skip to content
In the first half of the 20th century, color barriers in America were repeatedly broken by black athletes. Jesse Owens was the star of the 1936 Olympics in front of Adolf Hitler’s Nazi Berlin. The Brown Bomber, Joe Louis, reigned as the world heavyweight boxing champion from 1937 to 1949 and was a national hero after defeating German fighter Max Schmeling in 1938. And Jackie Robinson sent shockwaves through baseball in 1947 when he broke into the major leagues.
Even before African-American athletes became household names by eclipsing racial milestones in sports, a group of students from Wiley College in Marshall were making similar, if not just as dramatic, inroads—not in sports, but in the arena of collegiate debate.
“It’s amazing their story is so little-known,” says Lloyd Thompson, professor of social sciences and history at Wiley. “They were phenomenal.”
In the fall of 1923, Melvin Beaunorus Tolson took a teaching job at Wiley, a small, all-black college where he wore many hats. Besides teaching English, he wrote poetry, founded and directed a local theater troupe and coached football. Then, on October 28, 1924, he founded the Forensic Society of Wiley College.
Wiley’s Forensic Society became Tolson’s passion, and he taught aspirers to the debate squad that points of view contained no intrinsic truth. Wiley debaters were not simply taught to defend their own individual, heartfelt opinions or beliefs—anyone could do that. Wiley debaters were pushed outside their personal and philosophical comfort zones and forced to win arguments from both sides, lofty or low, seemingly correct or incorrect. They analyzed the strengths and weaknesses of pro and con stances on an issue and then explored ways to bolster, mitigate or refute the premises and conclusions of each side.
Tuesday and Thursday nights at the Tolson house—where members of the debate team gathered to sharpen their cognitive wares—were not for the faint of wit. The Tolson living room became a philosophical shark tank where opinions were solicited, offered, interjected, dissected, rejected, resurrected, conflated, berated, restated and occasionally perfected. Tolson worked to refine his debater’s elocution and delivery. No superfluous gesture, distracting tic, stalling pause or monosyllabic “uhhh” or “well” was safe. Tolson pounced on them like a hawk, cutting them from each team member’s oratory.
Surprisingly, some of the debate topics of the day easily could be substituted for the pressing issues of today. During the 1934-35 debate season, forensic contests were based on four questions: 1) Should the international shipment of arms and munitions be restricted? 2) Should the incomes of presidents of corporations be limited? 3) Should health care be available to all at public expense? 4) Does social planning fall under the purview of the federal government?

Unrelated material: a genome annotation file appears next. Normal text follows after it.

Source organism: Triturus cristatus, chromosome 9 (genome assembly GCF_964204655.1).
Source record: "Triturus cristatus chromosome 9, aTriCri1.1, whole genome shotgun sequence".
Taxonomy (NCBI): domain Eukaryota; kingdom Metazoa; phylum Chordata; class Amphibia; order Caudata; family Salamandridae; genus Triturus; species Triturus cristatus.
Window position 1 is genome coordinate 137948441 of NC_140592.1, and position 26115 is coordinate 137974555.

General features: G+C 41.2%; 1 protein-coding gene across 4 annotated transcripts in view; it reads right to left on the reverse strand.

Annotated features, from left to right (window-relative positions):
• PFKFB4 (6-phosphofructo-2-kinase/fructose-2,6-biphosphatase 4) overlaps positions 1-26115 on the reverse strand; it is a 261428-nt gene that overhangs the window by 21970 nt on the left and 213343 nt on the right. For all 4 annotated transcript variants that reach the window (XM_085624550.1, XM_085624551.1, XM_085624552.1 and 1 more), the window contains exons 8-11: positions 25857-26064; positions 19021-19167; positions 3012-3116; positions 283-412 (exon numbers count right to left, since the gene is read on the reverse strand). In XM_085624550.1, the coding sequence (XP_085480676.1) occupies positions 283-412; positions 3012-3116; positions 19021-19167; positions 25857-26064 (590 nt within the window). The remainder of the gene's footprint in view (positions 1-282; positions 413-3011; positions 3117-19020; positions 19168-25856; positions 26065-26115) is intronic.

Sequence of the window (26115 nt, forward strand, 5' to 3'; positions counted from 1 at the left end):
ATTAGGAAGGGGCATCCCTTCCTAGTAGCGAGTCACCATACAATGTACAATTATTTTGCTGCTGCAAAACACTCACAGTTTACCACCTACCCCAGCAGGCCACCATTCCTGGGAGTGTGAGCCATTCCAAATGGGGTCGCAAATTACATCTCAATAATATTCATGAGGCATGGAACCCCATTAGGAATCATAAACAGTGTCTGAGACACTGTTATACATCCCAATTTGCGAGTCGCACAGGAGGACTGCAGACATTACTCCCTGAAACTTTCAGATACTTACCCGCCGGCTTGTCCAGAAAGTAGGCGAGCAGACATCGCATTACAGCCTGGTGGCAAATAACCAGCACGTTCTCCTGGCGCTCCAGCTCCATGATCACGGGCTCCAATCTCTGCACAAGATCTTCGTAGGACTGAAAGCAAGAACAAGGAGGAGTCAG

Tolson required every Wiley Forensic Society member to read hundreds of books, journal essays and magazine articles on history, government, economics, literature and sociology. With their growing awareness and polished dialectic skills, Tolson’s polemicists staked out intercollegiate debate as their baseball diamond, cinder track or boxing ring and began pummeling their opponents.
In more than 100 debates from 1930 to 1940, they lost one competition. After they dominated all the historically black colleges, including Bishop, Fisk, Howard, Morehouse, Tuskegee, Virginia Union, Knoxville and Wilberforce, they scheduled debates with white colleges.
The national forensic organization that governed collegiate debate competition in America was called Pi Kappa Delta, and it restricted participation in events to white students. Tolson formed Alpha Phi Omega to serve historically black colleges, and Wiley scheduled contests with white colleges as unofficial, no-decision affairs.
In early 1930, the Wiley forensic team matched intellects with law students from the University of Michigan, becoming one of the first teams from a black college to debate a white college team in America. The event was held at the African-American-owned Seventh Street Theater in Chicago because most white-owned venues prohibited racially mixed audiences. In March 1930, Wiley became the first black college to debate a white university in the South, contesting Oklahoma City University at Avery Chapel in Oklahoma City.